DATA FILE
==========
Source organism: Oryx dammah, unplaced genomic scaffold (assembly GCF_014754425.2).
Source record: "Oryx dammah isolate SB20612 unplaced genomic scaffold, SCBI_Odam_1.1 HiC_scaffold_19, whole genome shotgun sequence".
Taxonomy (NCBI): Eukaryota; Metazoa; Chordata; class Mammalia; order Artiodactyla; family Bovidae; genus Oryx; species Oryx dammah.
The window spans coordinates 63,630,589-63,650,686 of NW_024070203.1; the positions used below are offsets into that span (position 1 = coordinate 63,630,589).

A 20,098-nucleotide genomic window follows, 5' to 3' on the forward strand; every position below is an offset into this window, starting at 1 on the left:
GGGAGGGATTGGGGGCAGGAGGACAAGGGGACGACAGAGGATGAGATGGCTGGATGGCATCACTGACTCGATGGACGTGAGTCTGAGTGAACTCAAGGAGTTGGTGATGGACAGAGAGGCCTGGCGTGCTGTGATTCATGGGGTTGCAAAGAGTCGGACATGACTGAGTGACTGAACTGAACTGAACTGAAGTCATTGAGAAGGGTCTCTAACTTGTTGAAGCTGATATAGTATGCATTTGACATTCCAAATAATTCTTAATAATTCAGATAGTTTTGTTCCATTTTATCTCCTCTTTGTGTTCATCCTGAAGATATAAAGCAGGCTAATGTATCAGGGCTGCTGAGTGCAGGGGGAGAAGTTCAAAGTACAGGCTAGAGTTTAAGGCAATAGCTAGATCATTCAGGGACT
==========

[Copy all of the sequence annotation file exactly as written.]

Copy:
Source organism: Oryx dammah, unplaced genomic scaffold (assembly GCF_014754425.2).
Source record: "Oryx dammah isolate SB20612 unplaced genomic scaffold, SCBI_Odam_1.1 HiC_scaffold_19, whole genome shotgun sequence".
Taxonomy (NCBI): Eukaryota; Metazoa; Chordata; class Mammalia; order Artiodactyla; family Bovidae; genus Oryx; species Oryx dammah.
The window spans coordinates 63,630,589-63,650,686 of NW_024070203.1; the positions used below are offsets into that span (position 1 = coordinate 63,630,589).

A 20,098-nucleotide genomic window follows, 5' to 3' on the forward strand; every position below is an offset into this window, starting at 1 on the left:
GGGAGGGATTGGGGGCAGGAGGACAAGGGGACGACAGAGGATGAGATGGCTGGATGGCATCACTGACTCGATGGACGTGAGTCTGAGTGAACTCAAGGAGTTGGTGATGGACAGAGAGGCCTGGCGTGCTGTGATTCATGGGGTTGCAAAGAGTCGGACATGACTGAGTGACTGAACTGAACTGAACTGAAGTCATTGAGAAGGGTCTCTAACTTGTTGAAGCTGATATAGTATGCATTTGACATTCCAAATAATTCTTAATAATTCAGATAGTTTTGTTCCATTTTATCTCCTCTTTGTGTTCATCCTGAAGATATAAAGCAGGCTAATGTATCAGGGCTGCTGAGTGCAGGGGGAGAAGTTCAAAGTACAGGCTAGAGTTTAAGGCAATAGCTAGATCATTCAGGGACT